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Russian Lunar Polar Probes, 2015-2020

The last Russian probe to the Moon was Luna 24, which returned a 176 gram sample to Earth, in 1976.

The Russians are finally planning to return, with Luna 25 scheduled for 2015. The plans are currently as follows:

  • Luna 25 planned for 2015, also known as the Luna Glob Lander, would land on the south pole of the Moon, mainly just to test the lander technology and communications systems, with anything in addition being a bonus.

  • Luna 26 planned for 2016, also known as the Luna Glob Orbiter, would be an orbiter to at 100 km to do detailed mapping and look for a landing site for future missions, as well as measure the extremely thin lunar atmosphere.

  • Luna 27 planned for 2017, also known as Lunar Resource-1, would be a large lander going to the south pole to test drilling systems and analyze contents.

    If all goes well, then another two missions are on the drawing board:

  • Luna 28 planned for 2019, also known as Lunar Resource-2, would return samples to Earth, keeping them extremely cold during transit.

  • Luna 29 planned for 2020, also known as Lunar Resource-3, would land a rover which will drive long distances to sample different locations. The rover is often referred to by the traditional name Lunokhod (see history below).

These may be followed up on by manned missions.

From these sources, there is a lack of indication of the Russians intending to set up permanent colonies on the Moon or develop major manufacturing in space, and Russian officials still talk of a manned mission to Mars being the ultimate objective, unfortunately.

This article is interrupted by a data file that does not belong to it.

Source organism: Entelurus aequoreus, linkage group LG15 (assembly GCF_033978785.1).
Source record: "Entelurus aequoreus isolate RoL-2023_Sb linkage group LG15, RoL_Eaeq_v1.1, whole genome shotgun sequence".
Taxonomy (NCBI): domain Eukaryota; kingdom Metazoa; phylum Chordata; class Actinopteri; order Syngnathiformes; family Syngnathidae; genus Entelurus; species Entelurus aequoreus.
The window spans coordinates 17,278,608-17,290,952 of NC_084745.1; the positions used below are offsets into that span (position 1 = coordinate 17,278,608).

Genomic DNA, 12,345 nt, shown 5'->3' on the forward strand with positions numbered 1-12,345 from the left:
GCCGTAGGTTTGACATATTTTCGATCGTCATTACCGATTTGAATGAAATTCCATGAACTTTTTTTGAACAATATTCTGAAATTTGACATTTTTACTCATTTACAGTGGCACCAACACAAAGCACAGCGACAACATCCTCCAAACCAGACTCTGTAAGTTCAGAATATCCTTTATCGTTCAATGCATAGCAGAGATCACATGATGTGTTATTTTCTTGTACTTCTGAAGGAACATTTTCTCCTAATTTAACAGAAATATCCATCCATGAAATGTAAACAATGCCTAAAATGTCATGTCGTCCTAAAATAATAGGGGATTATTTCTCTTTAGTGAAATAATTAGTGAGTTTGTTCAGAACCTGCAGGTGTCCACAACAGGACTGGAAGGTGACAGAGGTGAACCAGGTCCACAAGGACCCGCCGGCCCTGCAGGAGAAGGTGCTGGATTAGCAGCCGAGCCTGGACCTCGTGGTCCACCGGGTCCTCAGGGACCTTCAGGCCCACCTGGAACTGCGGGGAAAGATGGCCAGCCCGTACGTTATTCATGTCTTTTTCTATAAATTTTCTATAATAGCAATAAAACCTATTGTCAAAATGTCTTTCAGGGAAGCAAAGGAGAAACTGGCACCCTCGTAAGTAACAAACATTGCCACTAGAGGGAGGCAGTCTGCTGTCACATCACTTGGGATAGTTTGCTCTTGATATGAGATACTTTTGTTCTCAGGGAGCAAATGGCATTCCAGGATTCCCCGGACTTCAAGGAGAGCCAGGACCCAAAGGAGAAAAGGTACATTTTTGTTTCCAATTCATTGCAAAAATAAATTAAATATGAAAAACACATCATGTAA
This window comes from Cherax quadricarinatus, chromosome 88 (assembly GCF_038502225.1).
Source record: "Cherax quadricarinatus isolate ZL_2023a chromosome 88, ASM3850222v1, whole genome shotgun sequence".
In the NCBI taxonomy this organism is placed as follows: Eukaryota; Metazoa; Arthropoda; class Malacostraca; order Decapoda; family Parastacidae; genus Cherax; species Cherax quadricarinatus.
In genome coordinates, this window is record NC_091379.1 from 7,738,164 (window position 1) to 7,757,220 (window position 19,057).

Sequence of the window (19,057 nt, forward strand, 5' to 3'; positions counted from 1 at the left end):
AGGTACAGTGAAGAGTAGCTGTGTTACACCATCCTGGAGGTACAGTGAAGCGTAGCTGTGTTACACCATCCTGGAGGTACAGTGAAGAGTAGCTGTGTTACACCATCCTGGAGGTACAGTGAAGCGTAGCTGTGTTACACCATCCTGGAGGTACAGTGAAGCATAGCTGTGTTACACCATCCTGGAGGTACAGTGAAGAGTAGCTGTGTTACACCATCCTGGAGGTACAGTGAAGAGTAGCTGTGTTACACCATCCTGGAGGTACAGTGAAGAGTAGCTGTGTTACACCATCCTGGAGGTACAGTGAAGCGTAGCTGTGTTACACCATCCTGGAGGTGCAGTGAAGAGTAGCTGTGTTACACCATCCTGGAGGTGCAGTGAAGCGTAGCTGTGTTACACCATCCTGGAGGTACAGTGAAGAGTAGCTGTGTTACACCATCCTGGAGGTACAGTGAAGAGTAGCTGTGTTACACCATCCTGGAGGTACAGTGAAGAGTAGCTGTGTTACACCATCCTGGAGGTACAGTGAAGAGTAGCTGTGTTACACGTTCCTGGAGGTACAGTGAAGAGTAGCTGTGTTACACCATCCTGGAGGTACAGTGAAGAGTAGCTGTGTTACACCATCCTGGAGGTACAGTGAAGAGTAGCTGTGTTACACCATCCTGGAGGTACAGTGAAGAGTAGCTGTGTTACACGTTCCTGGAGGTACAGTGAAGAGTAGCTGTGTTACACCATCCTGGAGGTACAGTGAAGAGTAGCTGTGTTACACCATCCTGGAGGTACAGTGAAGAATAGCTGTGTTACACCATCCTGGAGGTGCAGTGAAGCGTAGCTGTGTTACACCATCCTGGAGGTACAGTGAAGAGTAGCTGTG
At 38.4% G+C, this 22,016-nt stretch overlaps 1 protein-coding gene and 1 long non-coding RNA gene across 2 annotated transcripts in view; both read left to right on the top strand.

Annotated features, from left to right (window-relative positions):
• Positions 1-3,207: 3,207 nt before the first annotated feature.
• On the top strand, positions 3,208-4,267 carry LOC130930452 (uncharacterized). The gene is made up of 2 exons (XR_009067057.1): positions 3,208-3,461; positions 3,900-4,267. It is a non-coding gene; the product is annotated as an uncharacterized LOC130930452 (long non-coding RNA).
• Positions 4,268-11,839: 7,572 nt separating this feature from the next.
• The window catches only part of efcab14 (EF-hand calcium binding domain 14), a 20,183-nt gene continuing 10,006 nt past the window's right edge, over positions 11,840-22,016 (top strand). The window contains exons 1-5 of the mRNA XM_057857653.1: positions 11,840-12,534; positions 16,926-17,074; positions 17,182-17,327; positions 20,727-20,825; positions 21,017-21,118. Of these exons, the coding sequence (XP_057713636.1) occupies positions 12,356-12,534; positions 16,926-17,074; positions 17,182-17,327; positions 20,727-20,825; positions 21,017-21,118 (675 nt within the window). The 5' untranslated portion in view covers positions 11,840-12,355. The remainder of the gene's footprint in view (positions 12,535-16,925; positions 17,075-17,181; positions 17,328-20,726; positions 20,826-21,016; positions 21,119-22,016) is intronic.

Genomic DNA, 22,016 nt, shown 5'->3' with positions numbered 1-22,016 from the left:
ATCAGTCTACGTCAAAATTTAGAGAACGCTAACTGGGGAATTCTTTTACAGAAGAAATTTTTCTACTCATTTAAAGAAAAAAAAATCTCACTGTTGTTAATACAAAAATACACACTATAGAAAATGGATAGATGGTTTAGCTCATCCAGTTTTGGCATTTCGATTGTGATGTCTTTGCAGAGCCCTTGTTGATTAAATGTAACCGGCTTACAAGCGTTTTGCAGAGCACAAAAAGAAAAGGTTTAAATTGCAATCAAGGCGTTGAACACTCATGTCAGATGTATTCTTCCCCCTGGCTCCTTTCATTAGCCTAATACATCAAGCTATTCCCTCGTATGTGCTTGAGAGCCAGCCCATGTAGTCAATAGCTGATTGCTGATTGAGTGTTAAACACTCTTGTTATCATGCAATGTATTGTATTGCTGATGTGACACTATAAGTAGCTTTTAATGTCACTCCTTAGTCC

A bit of history:

The Soviets were the first to go to the Moon with unmanned probes, and the last in 1976 to soft land a spacecraft on the surface (as of the time of this writing in 2012). The Russians were the first to do many things in the 1959-1966 period, including the following:

  • In 1959, Luna 1 was the first lunar flyby by a man made object.
  • In 1959, Luna 2 was the first man made object on the Moon, albeit an impact.
  • In 1959, Luna 3 took the first photos of the far side of the Moon.
  • In 1966, Luna 9 was the first object to soft land on the Moon, and also the first to take photos from the surface.
  • In 1966, Luna 10 was the first man made object to go into orbit around the Moon.

However, the Russians never sent astronauts, as they "lost the space race" to the Americans when Apollo 11 landed men on the Moon in 1969 and returned samples to Earth.

The first Soviet attempts in 1969 to robotically return lunar samples failed, including before Apollo 11 was launched (and a later rush attempt crashed on the Moon while the Apollo 11 men were there).

Nevertheless, the Russians did have three successful robotic sample return missions starting in 1970, which were Luna 16, Luna 20, and Luna 24, and also deployed two robotic vehicles to drive around exploring the Moon, Luna 17 and Luna 21, which deployed the Lunokhod 1 and Lunokhod 2 rovers.

That was all in the era of the Soviet Union when they were competitors with the United States.

It has yet to be seen how committed and successful the Russians will be in the next decade, and how much of the work will be in cooperation with other governments or multinationals rather than nationalistic strategic competition.

The above plans have multiple sources which corraborate each other fairly well, as the Russians are a lot more open now.




PERMANENT.com > Lunar Resources (Mining The Moon) > Probes, History and Future > Russian Luna 25-29, 2015-2020




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